Louis van Gaal had conquered the Eredivise, La Liga, the Bundesliga, the Champions League and even the World Cup, to an extent, before arriving at Old Trafford this summer. There is however, no challenge in world football, quite as demanding, unpredictable or competitive as the Premier League.
The Manchester United manager is a very assured man; one that’s blurred the line between self-confidence and arrogance many times before. Yet, as the Red Devils lay in seventh place after eleven games, three positions away from their desired Champions League spot, has Van Gaal’s world-infamous lack of self-doubt, combined with a limited knowledge of the English game, lead the Dutchman to underestimate our top flight?
Take his decision to utilise a 3-5-2 formation at the start of the season for example, a system that’s rarely worked in the Premier League before – especially for the clubs at its summit. Manchester City’s 2012/13 pathetic title defence was in-part thrown away by Roberto Mancini’s efforts to implement 3-5-2, eventually costing him the Etihad hot seat, and by no stunning coincidence, as soon as Van Gaal dropped the formation imported from his World Cup successes with the Netherlands, United picked up their first Premier League win of the campaign – a 4-0 thumping of QPR.
No doubt, back threes works in other leagues and Van Gaal’s 3-4-3/4-3-3 hybrid system won him a host of silverware at Ajax and Barcelona. But Arsene Wenger, Sir Alex Ferguson and Jose Mourinho – the three most decorated managers in Premiership history – have never dared to flirt with it, which tells its own story of how alien back threes are to the English game.
Not to suggest they’re entirely incompatible with the Premier League. Not to suggest some club, at some point, won’t win the title as a consequence of adopting the seemingly foreign system. But for a manager to believe he can use it to take English football by storm in his debut season, defying the Premiership’s philosophical history so abrasively, is either excessively bold or worryingly naive.
Underestimation is reflected in Manchester United’s summer transfer policy too. The free-spending, top-heavy, so called ‘Gaalactico’ recruitment certainly captured the imagination of the Old Trafford fanbase, but of that £150million summer outlay, only £27million (less than 20%) was devoted to a Premier League-proven player – 19 year-old Luke Shaw.
Of course, finding more technical talents was essential for van Gaal’s much discussed ‘strong philosophy’ but as a result, United’s starting XI now lacks the pace, power and penetration of even the most generic Premier League sides. Angel Di Maria is the only player who offers defence-stretching pace going forward and Robin van Persie, a striker who’s always lacked the physicality of his Premier League counterparts, remains an isolated and frustrated figure in attack.
Take Radamel Falcao for example, an exceptional goal-scorer by all means, with a career record of 201 goals in 309 appearances throughout spells in South America, the Primeira Liga, Ligue 1 and the Spanish top flight. His loan stay at Old Trafford has been plagued with injuries however, and van Gaal now reportedly fears that the Premier League is too physical for the Colombian assassin. Chelsea, amongst others, came to that conclusion some time ago.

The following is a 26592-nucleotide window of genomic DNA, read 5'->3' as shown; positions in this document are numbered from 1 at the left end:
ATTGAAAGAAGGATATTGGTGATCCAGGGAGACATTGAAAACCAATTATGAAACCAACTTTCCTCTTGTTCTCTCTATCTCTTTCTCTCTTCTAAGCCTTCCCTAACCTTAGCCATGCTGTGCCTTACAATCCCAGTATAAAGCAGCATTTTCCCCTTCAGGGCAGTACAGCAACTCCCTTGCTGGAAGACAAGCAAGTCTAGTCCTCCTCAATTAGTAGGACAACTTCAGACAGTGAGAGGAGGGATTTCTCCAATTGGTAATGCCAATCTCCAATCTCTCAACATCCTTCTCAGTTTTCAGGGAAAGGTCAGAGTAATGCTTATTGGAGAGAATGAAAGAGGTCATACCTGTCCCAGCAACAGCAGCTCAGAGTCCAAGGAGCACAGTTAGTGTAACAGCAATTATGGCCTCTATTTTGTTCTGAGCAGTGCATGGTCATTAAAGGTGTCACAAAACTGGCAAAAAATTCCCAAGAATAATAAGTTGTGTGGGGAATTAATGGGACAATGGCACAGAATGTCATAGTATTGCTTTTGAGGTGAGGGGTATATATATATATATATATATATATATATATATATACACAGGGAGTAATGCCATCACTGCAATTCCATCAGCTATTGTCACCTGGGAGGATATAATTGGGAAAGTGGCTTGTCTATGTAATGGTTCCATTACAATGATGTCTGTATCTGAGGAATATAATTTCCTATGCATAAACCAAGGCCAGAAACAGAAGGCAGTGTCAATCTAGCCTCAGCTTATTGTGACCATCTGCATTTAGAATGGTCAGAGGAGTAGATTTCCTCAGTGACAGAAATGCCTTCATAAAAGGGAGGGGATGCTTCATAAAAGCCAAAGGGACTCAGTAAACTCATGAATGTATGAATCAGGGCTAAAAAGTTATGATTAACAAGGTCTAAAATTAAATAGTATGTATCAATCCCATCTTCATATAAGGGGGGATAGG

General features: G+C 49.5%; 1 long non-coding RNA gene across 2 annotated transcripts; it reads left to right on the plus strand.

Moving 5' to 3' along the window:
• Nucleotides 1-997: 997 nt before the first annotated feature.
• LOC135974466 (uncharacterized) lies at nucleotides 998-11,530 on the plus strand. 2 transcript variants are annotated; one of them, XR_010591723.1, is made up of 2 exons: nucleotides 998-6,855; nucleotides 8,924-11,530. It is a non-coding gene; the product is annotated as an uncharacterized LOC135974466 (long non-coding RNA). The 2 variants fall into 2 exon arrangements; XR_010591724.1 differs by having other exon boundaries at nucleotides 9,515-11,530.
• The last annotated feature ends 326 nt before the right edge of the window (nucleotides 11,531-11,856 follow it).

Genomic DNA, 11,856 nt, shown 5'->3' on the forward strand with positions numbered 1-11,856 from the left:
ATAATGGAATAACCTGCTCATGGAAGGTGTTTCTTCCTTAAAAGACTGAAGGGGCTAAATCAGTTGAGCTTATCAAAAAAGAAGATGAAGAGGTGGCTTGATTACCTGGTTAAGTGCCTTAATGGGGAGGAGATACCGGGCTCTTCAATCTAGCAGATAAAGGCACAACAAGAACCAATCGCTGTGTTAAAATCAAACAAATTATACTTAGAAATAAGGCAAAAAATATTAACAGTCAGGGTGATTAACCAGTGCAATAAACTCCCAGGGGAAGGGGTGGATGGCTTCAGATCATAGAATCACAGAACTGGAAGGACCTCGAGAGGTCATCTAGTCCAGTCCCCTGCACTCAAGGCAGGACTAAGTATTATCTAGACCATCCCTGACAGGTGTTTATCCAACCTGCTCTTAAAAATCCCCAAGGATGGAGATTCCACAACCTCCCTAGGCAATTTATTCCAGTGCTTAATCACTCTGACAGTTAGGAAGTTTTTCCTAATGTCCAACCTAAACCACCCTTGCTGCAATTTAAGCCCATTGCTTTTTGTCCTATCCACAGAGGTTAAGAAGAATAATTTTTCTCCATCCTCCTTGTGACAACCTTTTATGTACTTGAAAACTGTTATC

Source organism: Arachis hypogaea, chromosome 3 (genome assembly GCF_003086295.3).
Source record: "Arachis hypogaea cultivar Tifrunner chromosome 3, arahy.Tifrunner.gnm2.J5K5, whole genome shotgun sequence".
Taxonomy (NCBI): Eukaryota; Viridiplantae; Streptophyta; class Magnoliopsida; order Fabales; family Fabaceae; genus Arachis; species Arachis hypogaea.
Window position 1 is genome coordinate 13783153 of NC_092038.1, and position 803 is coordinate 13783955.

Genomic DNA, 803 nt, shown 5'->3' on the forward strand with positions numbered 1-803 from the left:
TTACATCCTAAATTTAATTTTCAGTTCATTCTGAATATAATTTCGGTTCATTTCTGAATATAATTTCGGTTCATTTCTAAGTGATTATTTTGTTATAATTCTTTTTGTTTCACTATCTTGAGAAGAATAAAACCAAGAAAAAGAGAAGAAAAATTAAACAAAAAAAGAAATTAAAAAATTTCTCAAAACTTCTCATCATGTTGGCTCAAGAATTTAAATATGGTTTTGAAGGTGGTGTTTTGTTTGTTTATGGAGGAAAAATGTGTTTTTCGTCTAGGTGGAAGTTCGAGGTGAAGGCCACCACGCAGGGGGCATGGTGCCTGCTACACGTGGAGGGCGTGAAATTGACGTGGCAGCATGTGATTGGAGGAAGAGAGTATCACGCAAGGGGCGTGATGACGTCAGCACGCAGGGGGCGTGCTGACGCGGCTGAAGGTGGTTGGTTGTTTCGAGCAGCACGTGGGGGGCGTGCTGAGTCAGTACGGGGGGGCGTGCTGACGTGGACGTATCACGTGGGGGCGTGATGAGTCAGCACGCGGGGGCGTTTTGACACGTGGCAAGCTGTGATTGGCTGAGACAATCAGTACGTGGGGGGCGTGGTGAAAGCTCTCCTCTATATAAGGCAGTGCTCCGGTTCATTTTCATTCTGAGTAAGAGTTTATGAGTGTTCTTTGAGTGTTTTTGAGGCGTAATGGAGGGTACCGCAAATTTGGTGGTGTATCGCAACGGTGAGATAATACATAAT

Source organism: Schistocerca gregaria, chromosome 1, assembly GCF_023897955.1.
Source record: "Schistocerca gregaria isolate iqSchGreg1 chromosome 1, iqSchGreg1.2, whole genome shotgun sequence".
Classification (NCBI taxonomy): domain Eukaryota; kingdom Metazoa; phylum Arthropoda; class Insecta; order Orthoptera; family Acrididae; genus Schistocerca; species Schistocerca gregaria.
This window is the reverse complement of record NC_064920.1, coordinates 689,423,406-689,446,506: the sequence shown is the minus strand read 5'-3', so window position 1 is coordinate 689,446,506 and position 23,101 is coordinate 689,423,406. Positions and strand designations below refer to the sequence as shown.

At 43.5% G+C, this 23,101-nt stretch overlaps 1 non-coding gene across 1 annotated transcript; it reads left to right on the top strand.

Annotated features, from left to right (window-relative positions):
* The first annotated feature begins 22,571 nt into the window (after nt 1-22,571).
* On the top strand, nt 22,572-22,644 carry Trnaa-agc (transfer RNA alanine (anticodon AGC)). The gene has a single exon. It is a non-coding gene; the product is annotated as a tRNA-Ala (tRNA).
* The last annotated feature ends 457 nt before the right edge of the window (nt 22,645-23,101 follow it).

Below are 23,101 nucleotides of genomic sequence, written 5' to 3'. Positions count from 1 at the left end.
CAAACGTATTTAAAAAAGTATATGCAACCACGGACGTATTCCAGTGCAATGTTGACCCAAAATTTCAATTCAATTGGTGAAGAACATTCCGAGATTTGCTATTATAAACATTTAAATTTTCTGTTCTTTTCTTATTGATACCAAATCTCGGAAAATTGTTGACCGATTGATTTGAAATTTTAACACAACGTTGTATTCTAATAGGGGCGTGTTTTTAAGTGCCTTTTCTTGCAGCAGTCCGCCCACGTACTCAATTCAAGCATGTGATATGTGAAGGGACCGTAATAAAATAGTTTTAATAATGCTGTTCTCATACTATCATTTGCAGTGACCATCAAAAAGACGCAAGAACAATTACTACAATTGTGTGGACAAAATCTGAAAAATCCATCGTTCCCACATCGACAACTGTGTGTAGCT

You can see similar problems with Daley Blind and Marcos Rojo, who are both now sidelined with serious injuries. The former measures in at just 5 foot 11 and is surprisingly slender for a defender-come-holding midfielder – there were even questions over his physicality during his six years in the Eredivisie -and the latter, although 6 foot 1, is hardly blessed with the power and menace of your average Premier League centre-back.
One could say the same about former Athletic Bilbao playmaker Ander Herrera, a £25million acquisition. He was hauled off at half-time against West Brom in October for Marouane Fellaini, a midfielder purpose-built for the unique physical challenges of the Premier League, and the Spaniard is still yet to regain his place in the starting Xi.
Then there’s the issue of defence, and quite frankly, I’ve never seen a top Premier League club enter a season with defensive cohort as young, inexperienced and leaderless as Manchester United’s.
When Nemanja Vidic, Rio Ferdinand and Patrice Evra left Old Trafford last summer, replacing their experience should have been van Gaal’s first port of call. Instead, perhaps due to his Dutch, total football heritage, the United boss targeted attacking acquisitions first. Even his defensive signings, such as Blind, Shaw and Rojo, are exceptionally progressive when compared to the Premier League norm.
Combined together, an image forms of a manager that arrived in the Premier League with too many assumptions – predominantly that only his vision and United’s quality going forward truly mattered. But the Premier League doesn’t work like that – certain criteria must always be met, especially defensively and physically – and compared to the foreign top flights there are absolutely no easy games – no periods where the likes of Tyler Blackett or Patrick McNair can be comfortably bedded in.
I feel that the Premier League’s caught van Gaal surprise, and I’m not alone in this theory. To quote Ruud Gullit, former Chelsea and Newcastle manager; “ If you only strengthen the midfield and the attack, than you are underestimating the level and the power of the Premier League. If you want to survive in the top flight of English football you start with the foundation and you build the roof of your house last. Van Gaal has done it the other way round.”
Perhaps a small adaptation period was always inevitable – one can only learn from experience. But for such a decorated, proven manager to underestimate and overlook so many core aspects of the English game, is incredibly surprising.